“Nature’s particular gift to the walker … is to set the mind jogging, to make it garrulous, exalted, a little mad maybe -certainly creative and supersensitive, until at last it really seems to be outside of you and as if it were talking to you while you are talking back to it. Then everything seems to join in, sun and the wind, the white road and the dusty hedges, the spirit of the season … till you walk in the midst of a blessed company, immersed in a dream-talk far transcending any possible human communication’. Kenneth Graham, ‘The Fellow that Goes Alone’, 1913.*
I’m always been fond of walking alone, or with friends who share my appreciation of a profoundly communicative more-than-human world. Sometimes, the rythm of walking can induce a dream like receptivity. At other times stress, distraction, illness, or injury, intrude upon the flow of body and mind. Going out with close friends who have lost their mobility, and having fallen -twice- last year, has sharpened my appreciation of this simple, or perhaps not so simple, act and art.
The first fall happened one day last autumn. I was tired and distracted, and on the spur of the moment decided, uncharacteristically, that walking fast felt good.** As my body charged ahead my mind went blank. Not creatively adrift, completely blank. A jolt ricocheted through my body. I had been upended by a high kerb stone and was diving through the air. In a horrible parody of one of those goal celebrations where a footballer slides balletically across the turf, I flung my arms forwards and juddered to a halt, face down, on a gritty pavement. Blood was pouring across my hand and over my fingers, and my knees hurt. Luckily that was about it. Staunching the flow with a tissue I walked on to the house of a friend who was dealing with the aftermath of a much more serious event, patched myself up a bit, and then, switching off the discomfort, went for a short walk with her.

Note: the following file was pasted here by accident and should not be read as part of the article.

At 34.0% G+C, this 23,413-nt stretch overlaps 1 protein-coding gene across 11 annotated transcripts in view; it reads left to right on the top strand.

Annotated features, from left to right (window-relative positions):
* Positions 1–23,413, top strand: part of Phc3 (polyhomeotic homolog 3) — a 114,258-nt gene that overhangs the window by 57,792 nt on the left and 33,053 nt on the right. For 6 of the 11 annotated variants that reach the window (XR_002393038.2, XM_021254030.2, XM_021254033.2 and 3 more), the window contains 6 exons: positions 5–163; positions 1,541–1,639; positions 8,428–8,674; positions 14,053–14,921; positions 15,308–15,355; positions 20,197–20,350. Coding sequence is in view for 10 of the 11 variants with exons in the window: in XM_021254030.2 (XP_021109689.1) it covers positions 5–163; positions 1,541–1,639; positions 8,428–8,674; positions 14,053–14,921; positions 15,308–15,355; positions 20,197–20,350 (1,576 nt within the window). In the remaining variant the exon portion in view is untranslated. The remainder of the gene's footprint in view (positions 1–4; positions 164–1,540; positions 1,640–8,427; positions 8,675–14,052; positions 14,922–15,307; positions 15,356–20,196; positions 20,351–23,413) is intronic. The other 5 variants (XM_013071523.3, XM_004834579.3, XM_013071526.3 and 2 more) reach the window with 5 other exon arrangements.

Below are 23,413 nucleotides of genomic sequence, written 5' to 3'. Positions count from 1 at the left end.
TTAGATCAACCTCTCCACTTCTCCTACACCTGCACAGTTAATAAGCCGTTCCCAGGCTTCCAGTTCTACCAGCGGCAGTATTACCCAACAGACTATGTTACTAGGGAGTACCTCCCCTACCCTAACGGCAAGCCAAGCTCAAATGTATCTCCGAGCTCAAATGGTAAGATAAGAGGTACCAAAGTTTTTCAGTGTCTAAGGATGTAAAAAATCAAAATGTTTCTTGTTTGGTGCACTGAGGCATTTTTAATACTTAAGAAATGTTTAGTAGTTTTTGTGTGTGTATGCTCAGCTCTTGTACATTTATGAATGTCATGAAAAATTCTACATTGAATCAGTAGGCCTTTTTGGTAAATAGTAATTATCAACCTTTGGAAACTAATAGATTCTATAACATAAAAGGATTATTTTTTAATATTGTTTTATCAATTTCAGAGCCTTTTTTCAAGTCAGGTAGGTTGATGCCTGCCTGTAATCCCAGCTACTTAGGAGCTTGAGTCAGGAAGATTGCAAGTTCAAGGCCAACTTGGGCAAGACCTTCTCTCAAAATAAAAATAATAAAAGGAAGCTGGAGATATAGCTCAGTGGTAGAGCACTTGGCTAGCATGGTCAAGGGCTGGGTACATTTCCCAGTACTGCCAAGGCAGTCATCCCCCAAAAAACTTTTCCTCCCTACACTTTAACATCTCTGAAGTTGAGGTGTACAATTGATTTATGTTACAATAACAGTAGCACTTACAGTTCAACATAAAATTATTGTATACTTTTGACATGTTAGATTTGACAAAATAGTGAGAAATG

Shock set in the next day, so I was relieved to hear from two men friends that they’d also had falls recently. One had broken a thumb in the local park -no doubt in the steep muddy wood- while doing conservation work. Two other friends have fallen on ice and broken wrists in recent years. This is partly an age thing- but not entirely. I also heard that a much younger man had come a cropper on a muddy slope when out botanising. So I suppose I shouldn’t have been surprised, a few weeks later, when walking home through a local wood that I’ve known for forty years I once again switched off mentally and lost my footing on a wet rock. Whoosh! This time I fell on my back, re-opening the nearly healed hand wound for a while, but apart from that, there was no real damage.
This afternoon, while walking down a section of the Pennine Way, we saw three cows with a very young calf, beside the track ahead of us. Not least because of the proliferation of ‘Cows with Calves can be Aggressive’ notices that have sprung up in recent years, and because on another occasion my well meaning attempt to skirt round a grazing herd was misinterpreted by them as a reason to stampede -fortunately briefly, and not in my direction- (a Countryfile report in 2014 advised walkers to stay well clear of calves, and noted dogs are percieved as more of a threat than humans -see also here)- I felt slightly concerned. I mention this because today’s uneventful encounter reminded me of something that happened last year.
One late July evening as I was making my way up a steep and winding packhorse track, looking down in order to navigate the uneven cobbled surface, I drifted into a dreamy receptive state. Then, according to my diary, a very definite and clear thought, almost a voice, came into my head. The ‘voice’, which was accompanied by a feeling of immense peace and beauty, said “What would you do if you met a great big bull just round the corner?” I replied by thinking quietly: “Hello bull. I mean you no harm.” Whereupon, I looked up to my left and saw, sillhouetted against the sky, what I soon realised was the underside of a very real bull, looking down at me from not more than twenty feet away.
He turned out to be calm, and was doubtless much more interested in the cow who was gazing at him from across the path. So I walked slowly towards them and stopped, turning my back to the bull -to show him I wasn’t interested in him, get my breath back, and look at the view. There was no way of walking round the cattle, so I decided to walk on, between him and the much more nervous cow. Only when I got much further up did I stop again, and realise how hard my heart was thumping.
I don’t share Kenneth Graham’s pessimism about human communication, but quite like his description of walking ‘in the midst of a blessed company, immersed in a dream-talk’. Whether it came from the bull himself, or from some helpful other-than-human person, the telepathic alert I received that summer evening enabled me to stay calm in a situation I would otherwise have been quite apprehensive about.
B.T. 7th May 2017.
*quoted in Hugh Thompson, The Green Road into the Trees, A Walk Through England.
**Fellow astrologers will not be surprised to hear that Mars and Pluto were involved.